He and his contemporaries continued to contribute to the artistic community at large. They showed their pieces regularly, often being met with disdain by the stuffy art society of Paris at the time. Their style of painting appeared “lazy” and incomplete. His technique was one that more accurately depicted natural light and shading, but while using very small brushes and strokes, never appeared lifelike. It was in an 1874 exhibit that the word “impressionist” was used, designed to criticize the technique and resultant works. He chose to embrace the term instead.
Monet was known for being extremely critical of his own work. In addition to his lifelong struggle with depression, it is rumored that he often flew into fits of rage in frustration over pieces that did not quite meet his expectations. Some have stated that he slashed, tore, kicked, or burned more than 500 works of art.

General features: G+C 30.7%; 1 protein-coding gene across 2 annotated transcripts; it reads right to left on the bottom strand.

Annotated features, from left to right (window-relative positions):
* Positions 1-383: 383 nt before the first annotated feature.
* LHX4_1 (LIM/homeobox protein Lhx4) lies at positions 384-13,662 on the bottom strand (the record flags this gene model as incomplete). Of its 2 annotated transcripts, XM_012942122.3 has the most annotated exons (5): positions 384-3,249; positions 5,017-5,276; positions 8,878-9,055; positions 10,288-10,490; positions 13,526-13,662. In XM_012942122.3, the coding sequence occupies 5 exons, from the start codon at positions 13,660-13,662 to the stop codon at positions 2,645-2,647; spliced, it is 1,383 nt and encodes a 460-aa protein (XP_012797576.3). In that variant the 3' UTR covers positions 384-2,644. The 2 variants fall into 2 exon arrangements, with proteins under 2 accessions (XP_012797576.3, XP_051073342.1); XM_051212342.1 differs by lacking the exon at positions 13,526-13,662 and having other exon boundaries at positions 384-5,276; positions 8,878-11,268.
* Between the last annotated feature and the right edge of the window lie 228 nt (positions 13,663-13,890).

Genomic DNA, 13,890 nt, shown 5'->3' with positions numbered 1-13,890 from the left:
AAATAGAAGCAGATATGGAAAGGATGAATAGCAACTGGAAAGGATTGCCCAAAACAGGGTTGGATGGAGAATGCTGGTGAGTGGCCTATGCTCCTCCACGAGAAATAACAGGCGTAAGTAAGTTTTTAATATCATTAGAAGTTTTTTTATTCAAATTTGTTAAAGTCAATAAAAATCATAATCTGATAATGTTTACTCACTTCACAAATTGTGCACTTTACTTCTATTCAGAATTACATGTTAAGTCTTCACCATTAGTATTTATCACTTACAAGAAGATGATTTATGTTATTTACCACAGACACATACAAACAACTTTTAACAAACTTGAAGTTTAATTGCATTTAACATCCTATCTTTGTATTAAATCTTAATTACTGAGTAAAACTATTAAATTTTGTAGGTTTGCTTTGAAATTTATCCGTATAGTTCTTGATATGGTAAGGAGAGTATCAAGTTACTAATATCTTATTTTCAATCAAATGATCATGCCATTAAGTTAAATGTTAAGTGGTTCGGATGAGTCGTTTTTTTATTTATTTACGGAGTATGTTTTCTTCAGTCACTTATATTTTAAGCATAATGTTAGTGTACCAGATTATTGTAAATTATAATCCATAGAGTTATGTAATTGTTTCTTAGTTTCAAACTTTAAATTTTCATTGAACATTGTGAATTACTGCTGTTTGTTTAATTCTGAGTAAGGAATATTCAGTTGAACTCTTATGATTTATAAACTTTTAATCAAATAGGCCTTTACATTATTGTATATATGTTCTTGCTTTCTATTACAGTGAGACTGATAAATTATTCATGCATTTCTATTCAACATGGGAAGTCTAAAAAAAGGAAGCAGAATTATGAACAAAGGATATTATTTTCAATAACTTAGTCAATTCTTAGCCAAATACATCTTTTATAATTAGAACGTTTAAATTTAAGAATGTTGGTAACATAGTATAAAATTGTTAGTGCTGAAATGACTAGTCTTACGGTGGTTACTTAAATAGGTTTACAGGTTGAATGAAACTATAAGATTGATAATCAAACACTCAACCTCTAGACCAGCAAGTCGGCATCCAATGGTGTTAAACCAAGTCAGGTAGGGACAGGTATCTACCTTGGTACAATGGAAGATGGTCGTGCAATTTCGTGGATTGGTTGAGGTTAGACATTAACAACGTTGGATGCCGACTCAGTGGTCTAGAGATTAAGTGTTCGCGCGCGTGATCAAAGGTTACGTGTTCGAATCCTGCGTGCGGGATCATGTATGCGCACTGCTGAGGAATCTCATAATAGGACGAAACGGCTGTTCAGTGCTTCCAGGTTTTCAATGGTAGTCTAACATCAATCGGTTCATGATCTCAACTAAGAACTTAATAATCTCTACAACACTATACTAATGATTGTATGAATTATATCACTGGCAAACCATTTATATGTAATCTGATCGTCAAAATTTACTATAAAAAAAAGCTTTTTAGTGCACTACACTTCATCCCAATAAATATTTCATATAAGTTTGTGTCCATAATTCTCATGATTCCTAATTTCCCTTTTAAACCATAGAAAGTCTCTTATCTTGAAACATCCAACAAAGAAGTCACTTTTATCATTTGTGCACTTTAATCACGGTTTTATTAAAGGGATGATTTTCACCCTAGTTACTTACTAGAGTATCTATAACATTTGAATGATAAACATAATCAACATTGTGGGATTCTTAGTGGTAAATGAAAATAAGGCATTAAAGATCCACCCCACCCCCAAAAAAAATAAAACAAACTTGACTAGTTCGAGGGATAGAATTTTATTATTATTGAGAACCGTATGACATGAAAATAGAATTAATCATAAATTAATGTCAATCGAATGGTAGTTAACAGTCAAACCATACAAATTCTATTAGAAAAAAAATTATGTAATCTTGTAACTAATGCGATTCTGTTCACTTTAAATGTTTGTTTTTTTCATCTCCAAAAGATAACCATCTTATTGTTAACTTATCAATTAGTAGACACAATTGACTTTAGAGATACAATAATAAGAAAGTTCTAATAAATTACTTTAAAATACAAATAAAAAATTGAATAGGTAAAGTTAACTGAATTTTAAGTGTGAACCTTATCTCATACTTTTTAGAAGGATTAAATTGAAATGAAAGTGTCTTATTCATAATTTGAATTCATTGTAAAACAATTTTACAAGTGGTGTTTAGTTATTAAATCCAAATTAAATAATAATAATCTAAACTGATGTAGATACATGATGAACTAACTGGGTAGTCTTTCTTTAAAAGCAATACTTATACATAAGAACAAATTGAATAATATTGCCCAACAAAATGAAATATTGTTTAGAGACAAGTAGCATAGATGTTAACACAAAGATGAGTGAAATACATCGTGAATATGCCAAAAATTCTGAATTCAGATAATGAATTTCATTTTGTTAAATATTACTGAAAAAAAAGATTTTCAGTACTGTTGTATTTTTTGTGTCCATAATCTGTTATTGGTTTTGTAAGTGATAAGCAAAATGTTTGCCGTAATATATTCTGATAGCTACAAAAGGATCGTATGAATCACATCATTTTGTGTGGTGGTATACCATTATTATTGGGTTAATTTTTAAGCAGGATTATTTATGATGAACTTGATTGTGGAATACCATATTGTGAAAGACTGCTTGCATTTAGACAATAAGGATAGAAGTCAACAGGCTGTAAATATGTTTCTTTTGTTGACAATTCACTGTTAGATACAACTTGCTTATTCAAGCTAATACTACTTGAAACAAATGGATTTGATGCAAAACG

During this time, the family continued to move from place to place, and began sharing a home with friends Ernest and Alice Hoschede along with their six children. Both men struggled financially, and without granting Alice a divorce, Ernest abandoned his wife and children.
Camille gave birth to their second son, Michel, in 1878. Camille’s health was failing, and the pregnancy and birth of Michel took an irreparable toll on her body. Alice helped to care for her, but she succumbed to what was recorded as tuberculosis, in 1879. Monet’s piece, titled Camille on Her Deathbed, was precisely that. He was stricken with grief at her loss.